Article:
Immigration hardliners can retire one of their favorite talking points, for at least a little while.

Hispanic voters now consider immigration reform the top issue facing Congress and the president, according to a poll by Latino Decisions released this week.

Some 58 percent of Latino voters now view immigration reform as the most important issue before Congress and the White House, surpassing economy and jobs (38 percent), health care (19 percent) and education (15 percent).

The top two issues have flipped places since November.

The change, no doubt, comes from the possibility that the normally log-jammed U.S. Congress will take up a bipartisan proposal for comprehensive immigration reform, likely including a pathway to citizenship for the country’s estimated 11.1 million undocumented immigrants.

“Not only are Latino voters paying attention, but they expect Congress to act on comprehensive immigration reform this year,” pollster Matt Baretto wrote in the statement announcing the results.

Conservative opponents of immigration reform played down the Latino community’s overwhelming support for immigration reform during Mitt Romney’s failed bid for the presidency last year, repeatedly pointing out immigration is not the most important issue on most Hispanics’ minds -- the economy and jobs normally place first in polls.

Such a characterization is not entirely inaccurate, though it is misleading.

While polls show most Latino voters don’t think fixing the broken immigration system is more important than having a job, the issue tends to be more personal for Hispanics given that 81 percent of undocumented immigrants are Latin American. After President Barack Obama walloped the GOP candidate among Hispanic voters 71 percent to 27 percent, many conservatives have begun to rethink their approach.

More than eight in 10 Latino voters support a pathway to citizenship, according to a poll released last year by Fox News Latino. Several polls show more than 90 percent of Latino voters support the DREAM Act, which narrowly failed to become law in December 2010.

There’s reason to believe that switching course on immigration may help the GOP boost its performance among Latinos voters. The Latino Decisions poll found that 43 percent of Hispanic voters surveyed who voted for Obama would be more likely to vote for a Republican candidate in the future if the GOP took a leading role in passing immigration reform.

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  • The U.S.-Mexico border is violent

    It certainly is in some places, but those don't tend to be on the U.S. side. In fact, <a href="">El Paso, Texas and San Diego, California are the two safest cities in the country</a>, according to Congressional Quarterly. <a href="">While Arizona Gov. Jan Brewer has repeatedly said the border in her state is dangerous</a>, crime statistics reported by USA Today and The Huffington Post show that violent crime has dropped along the U.S.-Mexico border in Arizona, as well as California, New Mexico and Texas.

  • The porous U.S.-Mexico border is vulnerable to terrorists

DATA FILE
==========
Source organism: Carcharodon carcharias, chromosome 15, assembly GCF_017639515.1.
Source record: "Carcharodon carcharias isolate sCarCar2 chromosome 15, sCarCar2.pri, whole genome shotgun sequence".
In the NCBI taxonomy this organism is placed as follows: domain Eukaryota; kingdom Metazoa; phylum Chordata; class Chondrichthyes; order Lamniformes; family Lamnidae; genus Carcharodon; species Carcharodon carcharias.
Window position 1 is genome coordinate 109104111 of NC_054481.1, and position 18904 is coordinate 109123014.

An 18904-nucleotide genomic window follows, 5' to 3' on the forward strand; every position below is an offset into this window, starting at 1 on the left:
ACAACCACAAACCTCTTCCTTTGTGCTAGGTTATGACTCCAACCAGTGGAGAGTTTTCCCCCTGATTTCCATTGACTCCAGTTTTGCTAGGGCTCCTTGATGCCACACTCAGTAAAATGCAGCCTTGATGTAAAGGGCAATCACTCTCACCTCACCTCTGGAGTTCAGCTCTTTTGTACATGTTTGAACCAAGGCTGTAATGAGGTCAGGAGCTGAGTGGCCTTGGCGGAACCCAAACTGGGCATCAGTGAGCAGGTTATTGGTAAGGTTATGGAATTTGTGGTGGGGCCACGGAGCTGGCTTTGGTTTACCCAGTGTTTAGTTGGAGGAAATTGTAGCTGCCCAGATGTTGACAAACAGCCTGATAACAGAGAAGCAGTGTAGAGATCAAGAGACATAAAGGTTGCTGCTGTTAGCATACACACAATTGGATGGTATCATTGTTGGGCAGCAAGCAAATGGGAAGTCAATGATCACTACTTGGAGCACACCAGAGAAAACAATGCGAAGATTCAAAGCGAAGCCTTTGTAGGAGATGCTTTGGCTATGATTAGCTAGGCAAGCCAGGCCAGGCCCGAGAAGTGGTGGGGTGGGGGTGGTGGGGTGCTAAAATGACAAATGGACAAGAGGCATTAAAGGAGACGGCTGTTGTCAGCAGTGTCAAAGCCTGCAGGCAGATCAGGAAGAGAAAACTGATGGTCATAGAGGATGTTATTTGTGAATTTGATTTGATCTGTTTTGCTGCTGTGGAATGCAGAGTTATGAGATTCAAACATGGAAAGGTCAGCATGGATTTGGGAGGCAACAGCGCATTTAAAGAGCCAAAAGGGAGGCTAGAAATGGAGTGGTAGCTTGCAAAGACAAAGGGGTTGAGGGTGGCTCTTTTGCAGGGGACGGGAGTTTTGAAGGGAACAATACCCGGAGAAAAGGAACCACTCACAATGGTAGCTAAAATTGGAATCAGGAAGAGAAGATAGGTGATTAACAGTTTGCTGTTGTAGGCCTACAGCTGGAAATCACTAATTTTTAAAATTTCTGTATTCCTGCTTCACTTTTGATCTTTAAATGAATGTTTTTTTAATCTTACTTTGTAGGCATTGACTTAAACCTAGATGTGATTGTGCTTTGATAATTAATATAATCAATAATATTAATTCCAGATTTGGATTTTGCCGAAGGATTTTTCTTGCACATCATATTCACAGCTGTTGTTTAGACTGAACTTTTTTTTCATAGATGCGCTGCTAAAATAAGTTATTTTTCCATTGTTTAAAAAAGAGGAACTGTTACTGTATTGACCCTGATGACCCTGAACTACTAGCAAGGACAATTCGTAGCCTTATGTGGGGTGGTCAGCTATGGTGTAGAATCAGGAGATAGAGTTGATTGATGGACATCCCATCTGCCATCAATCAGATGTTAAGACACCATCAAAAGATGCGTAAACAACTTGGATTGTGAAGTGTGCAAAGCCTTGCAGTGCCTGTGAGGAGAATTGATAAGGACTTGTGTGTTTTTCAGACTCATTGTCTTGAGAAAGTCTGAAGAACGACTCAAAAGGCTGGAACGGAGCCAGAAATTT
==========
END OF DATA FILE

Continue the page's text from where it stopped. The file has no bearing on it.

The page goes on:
That’s not the assessment of the U.S. government. The Mexico section of the most recent <a href="">State Department's Country Reports on Terrorism reads</a>: <blockquote>No known international terrorist organization had an operational presence in Mexico and no terrorist group targeted U.S. citizens in or from Mexican territory. There was no evidence of ties between Mexican criminal organizations and terrorist groups, nor that the criminal organizations had political or territorial control, aside from seeking to protect and expand the impunity with which they conduct their criminal activity.</blockquote> H/T: <a href="">Washington Office on Latin America</a>.

  • The border is insecure

    Depends on how you define "secure." By practically all measurements, the border is at its most secure point in recent history. There's more than <a href="">20,000 Border Patrol agents stationed along the border now</a> -- about double the number since 2004. <a href="">Apprehensions along the border, one of the most reliable measures of illegal entry</a>, are at their lowest level in 40 years. But <a href="">politicians have yet to agree on how to define what "secure" will mean</a> for legal purposes.

  • Obama has been soft on enforcement

    Not so. In fact, it's one of the biggest gripes immigration activists have with him. While Obama has exempted many people who came to the United States as children from deportation, he has also set records, <a href="">deporting over 400,000 people last fiscal year and removing more migrants</a> in one term than George W. Bush did in two.

  • The U.S. hasn't committed enough resources to securing the border

    Again, depends on who you ask. The $18 billion the federal government spent on border enforcement in the 2012 fiscal year was more than it spent on than on other law enforcement agencies combined, <a href="">according to the Migration Policy Institute</a> -- about 15 times more than it did in the mid-1980s. Is that enough, especially in a context in which illegal immigration stands at net zero? If, not, what is?

  • Illegal immigration continues to skyrocket

    Nope. For all the talk from outraged politicians, you'd think that immigration along the U.S.-Mexico border remains at historically high levels. In fact, <a href="">illegal immigration from Mexico has dropped to net zero or less</a>, according to the Pew Hispanic Center.